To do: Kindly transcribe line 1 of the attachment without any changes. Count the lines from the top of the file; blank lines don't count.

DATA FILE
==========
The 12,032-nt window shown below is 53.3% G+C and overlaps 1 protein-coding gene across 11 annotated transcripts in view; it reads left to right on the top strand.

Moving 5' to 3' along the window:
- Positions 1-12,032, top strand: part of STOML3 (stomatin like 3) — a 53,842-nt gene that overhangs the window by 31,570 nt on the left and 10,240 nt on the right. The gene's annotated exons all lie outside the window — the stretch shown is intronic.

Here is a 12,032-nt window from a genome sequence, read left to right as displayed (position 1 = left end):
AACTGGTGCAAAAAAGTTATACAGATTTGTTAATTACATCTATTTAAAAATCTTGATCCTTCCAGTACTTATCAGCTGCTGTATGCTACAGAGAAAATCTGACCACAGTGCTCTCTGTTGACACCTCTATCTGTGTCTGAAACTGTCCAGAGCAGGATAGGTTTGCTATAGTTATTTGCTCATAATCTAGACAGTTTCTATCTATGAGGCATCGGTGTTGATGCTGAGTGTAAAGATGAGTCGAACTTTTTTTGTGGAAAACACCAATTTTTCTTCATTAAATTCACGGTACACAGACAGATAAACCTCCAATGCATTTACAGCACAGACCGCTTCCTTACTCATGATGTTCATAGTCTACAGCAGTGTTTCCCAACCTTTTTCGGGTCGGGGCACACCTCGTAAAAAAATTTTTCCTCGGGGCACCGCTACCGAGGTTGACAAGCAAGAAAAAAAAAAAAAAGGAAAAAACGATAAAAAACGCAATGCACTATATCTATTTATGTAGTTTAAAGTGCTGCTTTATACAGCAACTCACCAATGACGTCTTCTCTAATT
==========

The 12,032-nt window shown below is 53.3% G+C and overlaps 1 protein-coding gene across 11 annotated transcripts in view; it reads left to right on the top strand.